When light gets scattered as it passes through a translucent material, the emerging pattern of “speckle” looks as random as static on a television screen with no signal. But it isn't random. Because the light coming from one point of an object travels a path very similar to that of the light coming from an adjacent point, the speckle pattern from each looks very much the same, just shifted slightly. Because modern cameras can record hundreds of millions of pixels at a time, only a single exposure is needed to make the statistics work.
While this approach can reconstruct a scattered image, it has limitations. The object has to remain motionless and the scattering medium has to be constant. A new approach to memory effect imaging extracts a sequence of images from a single, long exposure using a coded aperture. As long as this pattern is known, scientists can computationally extract what the original image looked like.
The technique uses a sequence of coded apertures to stamp which light is coming from which moment in time. But because each image is collected on a single, long photographic exposure, the resulting speckle ends up even more of a jumbled mess than usual. Today's cameras have such precise resolution that there is still enough of a pattern to computationally tease them apart.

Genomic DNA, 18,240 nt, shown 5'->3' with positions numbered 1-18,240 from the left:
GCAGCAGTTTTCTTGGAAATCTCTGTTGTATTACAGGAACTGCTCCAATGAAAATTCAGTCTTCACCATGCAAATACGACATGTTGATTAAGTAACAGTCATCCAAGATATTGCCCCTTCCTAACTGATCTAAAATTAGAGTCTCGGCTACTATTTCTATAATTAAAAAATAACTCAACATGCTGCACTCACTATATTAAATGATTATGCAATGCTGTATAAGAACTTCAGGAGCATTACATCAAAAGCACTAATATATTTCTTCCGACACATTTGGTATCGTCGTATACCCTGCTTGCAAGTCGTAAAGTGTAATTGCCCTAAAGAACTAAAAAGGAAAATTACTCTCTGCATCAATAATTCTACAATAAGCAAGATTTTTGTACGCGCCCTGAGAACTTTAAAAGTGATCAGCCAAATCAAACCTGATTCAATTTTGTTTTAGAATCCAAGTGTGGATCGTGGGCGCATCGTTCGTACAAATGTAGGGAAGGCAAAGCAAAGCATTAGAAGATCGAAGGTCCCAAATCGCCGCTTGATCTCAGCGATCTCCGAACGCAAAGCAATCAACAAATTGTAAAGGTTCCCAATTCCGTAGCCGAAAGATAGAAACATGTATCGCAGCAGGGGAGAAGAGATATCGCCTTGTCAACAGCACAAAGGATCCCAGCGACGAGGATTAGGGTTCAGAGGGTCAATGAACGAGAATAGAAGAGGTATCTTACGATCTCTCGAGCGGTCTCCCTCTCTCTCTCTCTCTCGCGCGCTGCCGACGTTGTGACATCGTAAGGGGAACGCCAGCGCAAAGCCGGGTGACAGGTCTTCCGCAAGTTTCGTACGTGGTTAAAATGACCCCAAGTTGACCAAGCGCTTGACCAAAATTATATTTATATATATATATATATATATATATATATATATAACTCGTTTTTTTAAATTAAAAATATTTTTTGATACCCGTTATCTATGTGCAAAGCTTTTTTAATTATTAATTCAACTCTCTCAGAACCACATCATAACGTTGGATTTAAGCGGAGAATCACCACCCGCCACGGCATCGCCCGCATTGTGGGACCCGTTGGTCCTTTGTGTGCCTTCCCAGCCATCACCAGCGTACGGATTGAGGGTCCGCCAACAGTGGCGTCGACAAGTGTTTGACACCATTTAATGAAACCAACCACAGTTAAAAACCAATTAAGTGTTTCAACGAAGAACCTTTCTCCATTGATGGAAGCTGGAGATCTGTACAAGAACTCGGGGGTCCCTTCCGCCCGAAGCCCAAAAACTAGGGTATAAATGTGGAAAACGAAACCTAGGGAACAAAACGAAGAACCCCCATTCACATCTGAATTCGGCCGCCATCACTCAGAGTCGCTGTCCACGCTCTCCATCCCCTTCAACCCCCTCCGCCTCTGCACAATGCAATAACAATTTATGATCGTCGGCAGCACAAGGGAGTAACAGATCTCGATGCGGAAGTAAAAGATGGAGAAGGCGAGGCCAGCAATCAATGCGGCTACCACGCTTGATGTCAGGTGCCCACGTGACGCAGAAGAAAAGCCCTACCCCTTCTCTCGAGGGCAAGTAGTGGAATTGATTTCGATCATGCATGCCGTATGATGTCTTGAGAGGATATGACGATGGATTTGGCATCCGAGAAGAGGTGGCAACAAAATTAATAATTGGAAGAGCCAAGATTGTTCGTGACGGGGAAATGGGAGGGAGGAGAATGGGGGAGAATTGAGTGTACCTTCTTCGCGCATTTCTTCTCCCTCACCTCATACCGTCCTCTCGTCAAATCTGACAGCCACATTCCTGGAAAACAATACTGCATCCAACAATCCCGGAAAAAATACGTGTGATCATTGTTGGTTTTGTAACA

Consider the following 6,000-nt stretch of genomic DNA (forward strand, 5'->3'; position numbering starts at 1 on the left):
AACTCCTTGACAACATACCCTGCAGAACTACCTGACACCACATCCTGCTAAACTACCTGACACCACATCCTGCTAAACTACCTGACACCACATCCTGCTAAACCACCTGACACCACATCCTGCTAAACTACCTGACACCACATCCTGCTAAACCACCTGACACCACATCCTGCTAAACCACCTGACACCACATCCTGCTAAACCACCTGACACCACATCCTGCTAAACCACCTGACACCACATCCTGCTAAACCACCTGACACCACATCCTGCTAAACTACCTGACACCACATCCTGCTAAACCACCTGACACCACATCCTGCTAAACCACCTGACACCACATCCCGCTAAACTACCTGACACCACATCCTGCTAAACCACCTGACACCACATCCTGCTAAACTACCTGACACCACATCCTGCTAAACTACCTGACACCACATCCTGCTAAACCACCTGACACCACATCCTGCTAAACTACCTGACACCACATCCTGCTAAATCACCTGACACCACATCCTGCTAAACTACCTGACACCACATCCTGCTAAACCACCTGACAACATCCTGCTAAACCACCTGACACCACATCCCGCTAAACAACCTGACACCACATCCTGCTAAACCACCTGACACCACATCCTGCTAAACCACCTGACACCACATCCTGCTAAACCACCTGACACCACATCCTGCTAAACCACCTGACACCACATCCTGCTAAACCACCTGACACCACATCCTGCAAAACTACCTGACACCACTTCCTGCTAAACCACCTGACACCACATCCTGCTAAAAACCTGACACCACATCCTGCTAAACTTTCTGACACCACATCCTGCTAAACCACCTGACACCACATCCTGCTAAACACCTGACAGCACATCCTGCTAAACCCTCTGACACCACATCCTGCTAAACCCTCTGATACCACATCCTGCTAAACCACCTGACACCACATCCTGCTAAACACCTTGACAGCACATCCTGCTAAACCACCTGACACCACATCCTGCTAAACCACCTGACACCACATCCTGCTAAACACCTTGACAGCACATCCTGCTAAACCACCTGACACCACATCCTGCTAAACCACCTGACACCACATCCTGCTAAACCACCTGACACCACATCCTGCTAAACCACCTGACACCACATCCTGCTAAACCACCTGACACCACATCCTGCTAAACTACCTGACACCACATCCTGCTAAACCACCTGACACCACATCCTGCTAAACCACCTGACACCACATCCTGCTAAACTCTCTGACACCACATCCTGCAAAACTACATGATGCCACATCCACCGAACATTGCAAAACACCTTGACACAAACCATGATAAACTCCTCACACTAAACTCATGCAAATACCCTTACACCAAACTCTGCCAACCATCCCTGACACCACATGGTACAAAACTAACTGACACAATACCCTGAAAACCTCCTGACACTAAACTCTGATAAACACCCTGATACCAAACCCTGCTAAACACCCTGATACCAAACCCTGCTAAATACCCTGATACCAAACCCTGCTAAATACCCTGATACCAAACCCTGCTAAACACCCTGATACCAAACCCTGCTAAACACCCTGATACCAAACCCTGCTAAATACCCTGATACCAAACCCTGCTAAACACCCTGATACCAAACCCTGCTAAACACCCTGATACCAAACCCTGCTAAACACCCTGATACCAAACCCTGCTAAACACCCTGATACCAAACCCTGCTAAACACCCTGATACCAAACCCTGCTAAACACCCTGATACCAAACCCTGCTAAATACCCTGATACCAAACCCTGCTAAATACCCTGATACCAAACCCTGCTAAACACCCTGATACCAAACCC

In an experiment, a simple sequence of four backlit letters appeared one after the other behind a coded aperture and a scattering material. The shutter of a 5.5-megapixel CCD camera was left open for more than a minute during the sequence to gather the images. While the best results were achieved with a 100-second exposure time, good results could still be obtained with much shorter exposure times. After only a few seconds of processing, the computer successfully returned the individual images of a D, U, K, and E from the sequence (see figure).
The researchers then showed the approach also works when the scattering medium is changed, and even when both the images and scattering mediums are changing. The best results were achieved when the letters appeared for 25 seconds each because the intensity of the backlight was not very high to begin with and was even further diminished by the coded aperture and scattering material. But with a more sensitive camera or a brighter source, the approach could be used to capture live-action images